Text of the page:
Along the main highway, at Baguri and Kohora, lodges have been built by the forest and the tourism departments, and at Mihimukh, which is two miles (three km) from the lodge at Kohora, riding elephants can be hired to enter the sanctuary.
In almost all wildlife reserves in India, the visitor needs to give himself a few days to have a reasonable chance of seeing wildlife at close quarters. Kaziranga, however, is the exception where one can hope to see most of the mammals for which it is known in a single day. During the day, especially in the morning, Kaziranga has a thin ground mist which blurs the distant horizon and which creates a very special atmosphere in the area — covering its creatures with a ghostly haze; undoubtedly, Kaziranga is one of the few unspoilt valleys of the Brahmaputra.
In the 1930s, Kaziranga was virtually a closed book and the sanctuary was opened to tourists only around 1938. The rhino, the main attraction in the park, was then unused to humans and would quite blindly (they are notoriously shortsighted and charge whatever they perceive as a challenge) take on any intruder. Fortunately, at the last minute they tended to veer off, leaving almost everything in the area badly shaken but rarely hurt. The rhino is now a lot more used to humans, and though a mother with a calf may demonstrate in front of a riding elephant, they often let people get amazingly close to them.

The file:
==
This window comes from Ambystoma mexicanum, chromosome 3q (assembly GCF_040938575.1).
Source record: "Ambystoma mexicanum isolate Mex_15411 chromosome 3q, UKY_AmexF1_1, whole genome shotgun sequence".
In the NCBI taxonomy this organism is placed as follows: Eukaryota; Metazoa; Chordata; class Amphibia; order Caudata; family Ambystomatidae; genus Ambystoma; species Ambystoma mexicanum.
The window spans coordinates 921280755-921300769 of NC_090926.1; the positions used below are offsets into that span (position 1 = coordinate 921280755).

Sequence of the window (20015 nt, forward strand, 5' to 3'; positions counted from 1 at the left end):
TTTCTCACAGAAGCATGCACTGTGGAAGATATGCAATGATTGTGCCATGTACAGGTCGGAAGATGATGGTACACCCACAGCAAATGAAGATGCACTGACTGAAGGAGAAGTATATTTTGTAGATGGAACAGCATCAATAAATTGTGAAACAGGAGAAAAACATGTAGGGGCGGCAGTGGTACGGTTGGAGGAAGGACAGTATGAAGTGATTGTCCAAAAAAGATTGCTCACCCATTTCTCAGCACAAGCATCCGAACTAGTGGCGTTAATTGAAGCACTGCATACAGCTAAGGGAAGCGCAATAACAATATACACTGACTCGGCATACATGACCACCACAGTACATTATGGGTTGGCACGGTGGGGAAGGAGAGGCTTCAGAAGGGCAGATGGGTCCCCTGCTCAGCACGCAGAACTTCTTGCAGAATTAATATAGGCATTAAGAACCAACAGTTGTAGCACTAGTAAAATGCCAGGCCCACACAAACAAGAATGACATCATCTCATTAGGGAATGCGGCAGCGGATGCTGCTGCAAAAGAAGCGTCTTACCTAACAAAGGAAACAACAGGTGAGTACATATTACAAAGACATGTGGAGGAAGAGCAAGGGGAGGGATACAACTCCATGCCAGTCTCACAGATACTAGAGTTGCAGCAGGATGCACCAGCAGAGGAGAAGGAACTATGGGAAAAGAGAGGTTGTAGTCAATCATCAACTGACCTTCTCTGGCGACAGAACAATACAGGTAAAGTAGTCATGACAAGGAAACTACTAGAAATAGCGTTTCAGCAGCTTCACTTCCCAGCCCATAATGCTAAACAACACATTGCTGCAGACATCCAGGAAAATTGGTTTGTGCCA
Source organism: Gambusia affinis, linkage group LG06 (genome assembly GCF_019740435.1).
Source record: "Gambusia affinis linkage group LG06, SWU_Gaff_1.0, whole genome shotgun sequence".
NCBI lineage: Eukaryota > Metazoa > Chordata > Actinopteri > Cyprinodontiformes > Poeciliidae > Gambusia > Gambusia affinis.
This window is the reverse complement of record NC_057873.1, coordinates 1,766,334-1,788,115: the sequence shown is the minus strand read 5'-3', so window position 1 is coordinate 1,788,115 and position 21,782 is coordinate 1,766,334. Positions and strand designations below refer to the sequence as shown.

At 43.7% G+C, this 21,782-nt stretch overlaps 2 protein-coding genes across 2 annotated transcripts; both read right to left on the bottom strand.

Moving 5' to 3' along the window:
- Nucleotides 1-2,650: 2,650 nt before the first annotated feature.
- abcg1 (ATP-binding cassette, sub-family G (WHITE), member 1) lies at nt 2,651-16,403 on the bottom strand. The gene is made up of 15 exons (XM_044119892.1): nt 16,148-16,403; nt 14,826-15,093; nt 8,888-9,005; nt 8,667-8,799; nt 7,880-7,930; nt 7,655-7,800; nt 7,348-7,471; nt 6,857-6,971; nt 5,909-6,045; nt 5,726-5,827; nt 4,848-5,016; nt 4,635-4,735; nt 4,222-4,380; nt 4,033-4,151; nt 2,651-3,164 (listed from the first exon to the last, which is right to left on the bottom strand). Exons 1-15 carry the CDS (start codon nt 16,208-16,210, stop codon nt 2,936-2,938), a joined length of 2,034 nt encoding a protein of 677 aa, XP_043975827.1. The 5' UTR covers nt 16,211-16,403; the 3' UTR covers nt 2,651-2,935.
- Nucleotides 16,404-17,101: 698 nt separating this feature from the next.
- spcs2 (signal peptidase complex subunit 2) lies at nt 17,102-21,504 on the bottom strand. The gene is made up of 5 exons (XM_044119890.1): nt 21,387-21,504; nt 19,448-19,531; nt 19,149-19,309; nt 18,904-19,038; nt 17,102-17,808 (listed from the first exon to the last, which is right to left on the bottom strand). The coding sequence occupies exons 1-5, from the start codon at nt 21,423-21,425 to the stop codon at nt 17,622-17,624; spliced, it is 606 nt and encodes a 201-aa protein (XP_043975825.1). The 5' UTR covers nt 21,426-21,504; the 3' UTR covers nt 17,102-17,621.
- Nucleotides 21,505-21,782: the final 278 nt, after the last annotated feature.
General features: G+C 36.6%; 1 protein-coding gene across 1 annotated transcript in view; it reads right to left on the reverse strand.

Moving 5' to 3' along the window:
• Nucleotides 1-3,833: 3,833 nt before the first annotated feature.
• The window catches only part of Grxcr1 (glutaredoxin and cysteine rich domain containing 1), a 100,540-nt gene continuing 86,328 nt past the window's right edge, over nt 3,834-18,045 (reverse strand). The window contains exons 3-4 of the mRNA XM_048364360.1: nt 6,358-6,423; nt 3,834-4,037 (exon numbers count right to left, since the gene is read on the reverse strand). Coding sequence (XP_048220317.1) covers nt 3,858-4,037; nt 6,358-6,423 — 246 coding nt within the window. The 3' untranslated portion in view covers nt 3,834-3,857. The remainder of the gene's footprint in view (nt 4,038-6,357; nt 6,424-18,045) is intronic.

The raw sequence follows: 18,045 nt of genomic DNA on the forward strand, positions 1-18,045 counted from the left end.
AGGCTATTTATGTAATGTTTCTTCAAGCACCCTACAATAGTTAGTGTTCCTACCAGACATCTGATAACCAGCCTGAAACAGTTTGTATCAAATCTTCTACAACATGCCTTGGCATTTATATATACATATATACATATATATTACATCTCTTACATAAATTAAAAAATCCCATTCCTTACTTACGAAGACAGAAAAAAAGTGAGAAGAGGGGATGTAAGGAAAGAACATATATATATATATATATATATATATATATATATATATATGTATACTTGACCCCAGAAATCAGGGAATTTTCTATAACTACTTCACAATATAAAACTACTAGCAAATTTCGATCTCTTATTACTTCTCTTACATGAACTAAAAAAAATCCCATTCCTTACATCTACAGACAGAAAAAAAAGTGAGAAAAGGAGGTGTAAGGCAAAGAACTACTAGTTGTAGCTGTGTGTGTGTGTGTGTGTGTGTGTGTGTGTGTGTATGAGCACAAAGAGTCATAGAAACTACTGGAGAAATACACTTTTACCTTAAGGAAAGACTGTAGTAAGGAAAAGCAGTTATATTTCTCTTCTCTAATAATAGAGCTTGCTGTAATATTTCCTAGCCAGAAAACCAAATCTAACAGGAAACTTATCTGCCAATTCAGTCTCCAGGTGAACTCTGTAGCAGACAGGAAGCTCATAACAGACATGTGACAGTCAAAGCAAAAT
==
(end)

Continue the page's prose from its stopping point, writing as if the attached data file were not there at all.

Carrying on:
The only natural enemy of the rhino is the tiger of which there is a sizable population in the park. The tall grass and the patches of forest provide excellent cover for the big cats which are therefore rarely seen. Sometimes a tiger will attack and kill a rhino calf despite the mother’s aggressive vigilance, but the rhino suffers more at the hand of man. Its horn, believed to be an aphrodisiac by the ancient Indians and highly sought after by Chinese medicinemen, is a lucrative target for poachers who usually operate from the Darrang district across the Brahmaputra river and sometimes from the Mikir hills where the animals retreat during the floods.
The rhino, being a creature of set habits, follows well-worn trails and even defecates at the same spot each day. Taking advantage of its regular habits, a pit large enough to accommodate its body is dug by the poachers in its usual path and then covered with leaves and grass. The unwary animal falls into the pit where it is killed and its horn hacked off with a dao. Other parts of the body also command sale value. As both sexes carry the horn, the threat is doubly compounded.